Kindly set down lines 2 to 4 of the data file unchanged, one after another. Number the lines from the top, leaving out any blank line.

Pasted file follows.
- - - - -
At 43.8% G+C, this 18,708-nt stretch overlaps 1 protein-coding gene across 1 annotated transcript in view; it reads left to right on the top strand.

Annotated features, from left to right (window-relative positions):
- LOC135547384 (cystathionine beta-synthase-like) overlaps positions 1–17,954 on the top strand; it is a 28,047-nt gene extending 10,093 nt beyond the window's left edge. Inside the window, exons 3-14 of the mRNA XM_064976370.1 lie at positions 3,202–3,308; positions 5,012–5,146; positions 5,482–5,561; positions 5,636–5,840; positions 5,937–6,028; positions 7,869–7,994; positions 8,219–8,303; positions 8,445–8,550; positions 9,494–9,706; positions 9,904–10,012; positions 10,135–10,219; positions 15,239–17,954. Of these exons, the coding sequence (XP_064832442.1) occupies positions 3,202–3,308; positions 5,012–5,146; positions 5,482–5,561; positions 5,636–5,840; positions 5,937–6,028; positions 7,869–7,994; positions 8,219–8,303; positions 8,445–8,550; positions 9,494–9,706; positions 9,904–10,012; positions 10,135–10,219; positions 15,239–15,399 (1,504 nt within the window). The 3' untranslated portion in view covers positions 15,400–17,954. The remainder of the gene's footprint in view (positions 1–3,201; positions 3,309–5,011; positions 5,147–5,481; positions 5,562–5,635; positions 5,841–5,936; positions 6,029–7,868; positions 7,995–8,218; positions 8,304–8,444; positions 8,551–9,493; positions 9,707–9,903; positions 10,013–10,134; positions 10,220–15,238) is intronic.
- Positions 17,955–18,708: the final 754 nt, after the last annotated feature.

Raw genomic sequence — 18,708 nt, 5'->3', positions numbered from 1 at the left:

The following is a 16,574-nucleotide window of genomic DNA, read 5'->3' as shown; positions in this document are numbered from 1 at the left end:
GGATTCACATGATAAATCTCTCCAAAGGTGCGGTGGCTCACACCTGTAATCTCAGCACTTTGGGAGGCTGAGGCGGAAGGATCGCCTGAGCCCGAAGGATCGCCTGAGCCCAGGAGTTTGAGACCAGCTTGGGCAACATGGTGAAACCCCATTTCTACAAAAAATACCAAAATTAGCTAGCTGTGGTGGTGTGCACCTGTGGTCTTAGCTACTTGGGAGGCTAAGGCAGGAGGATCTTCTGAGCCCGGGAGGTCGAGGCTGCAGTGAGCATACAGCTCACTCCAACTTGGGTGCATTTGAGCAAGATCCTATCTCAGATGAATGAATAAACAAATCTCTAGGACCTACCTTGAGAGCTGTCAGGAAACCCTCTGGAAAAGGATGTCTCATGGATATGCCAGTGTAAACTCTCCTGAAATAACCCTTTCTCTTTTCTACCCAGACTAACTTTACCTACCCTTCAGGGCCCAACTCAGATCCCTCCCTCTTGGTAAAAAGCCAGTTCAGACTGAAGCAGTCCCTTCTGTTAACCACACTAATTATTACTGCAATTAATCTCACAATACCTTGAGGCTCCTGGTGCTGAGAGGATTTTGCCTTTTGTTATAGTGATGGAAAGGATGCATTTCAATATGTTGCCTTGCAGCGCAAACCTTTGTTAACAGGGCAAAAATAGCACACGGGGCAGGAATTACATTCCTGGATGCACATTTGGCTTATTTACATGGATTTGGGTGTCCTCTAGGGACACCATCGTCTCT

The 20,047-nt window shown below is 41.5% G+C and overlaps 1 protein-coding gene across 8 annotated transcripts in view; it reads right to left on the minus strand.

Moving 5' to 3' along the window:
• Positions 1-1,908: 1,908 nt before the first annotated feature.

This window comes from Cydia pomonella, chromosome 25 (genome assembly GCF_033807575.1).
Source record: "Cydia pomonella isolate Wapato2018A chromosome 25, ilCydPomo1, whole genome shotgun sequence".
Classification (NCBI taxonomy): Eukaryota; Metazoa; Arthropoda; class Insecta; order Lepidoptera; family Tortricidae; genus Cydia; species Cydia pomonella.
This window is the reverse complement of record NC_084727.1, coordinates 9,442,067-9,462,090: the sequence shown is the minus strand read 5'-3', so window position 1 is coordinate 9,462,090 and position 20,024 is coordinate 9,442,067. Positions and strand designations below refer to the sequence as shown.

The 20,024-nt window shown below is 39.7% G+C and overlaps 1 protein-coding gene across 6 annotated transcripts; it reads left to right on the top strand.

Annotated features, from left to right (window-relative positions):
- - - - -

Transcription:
Annotated features, from left to right (window-relative positions):
- LOC135547384 (cystathionine beta-synthase-like) overlaps positions 1–17,954 on the top strand; it is a 28,047-nt gene extending 10,093 nt beyond the window's left edge. Inside the window, exons 3-14 of the mRNA XM_064976370.1 lie at positions 3,202–3,308; positions 5,012–5,146; positions 5,482–5,561; positions 5,636–5,840; positions 5,937–6,028; positions 7,869–7,994; positions 8,219–8,303; positions 8,445–8,550; positions 9,494–9,706; positions 9,904–10,012; positions 10,135–10,219; positions 15,239–17,954. Of these exons, the coding sequence (XP_064832442.1) occupies positions 3,202–3,308; positions 5,012–5,146; positions 5,482–5,561; positions 5,636–5,840; positions 5,937–6,028; positions 7,869–7,994; positions 8,219–8,303; positions 8,445–8,550; positions 9,494–9,706; positions 9,904–10,012; positions 10,135–10,219; positions 15,239–15,399 (1,504 nt within the window). The 3' untranslated portion in view covers positions 15,400–17,954. The remainder of the gene's footprint in view (positions 1–3,201; positions 3,309–5,011; positions 5,147–5,481; positions 5,562–5,635; positions 5,841–5,936; positions 6,029–7,868; positions 7,995–8,218; positions 8,304–8,444; positions 8,551–9,493; positions 9,707–9,903; positions 10,013–10,134; positions 10,220–15,238) is intronic.
- Positions 17,955–18,708: the final 754 nt, after the last annotated feature.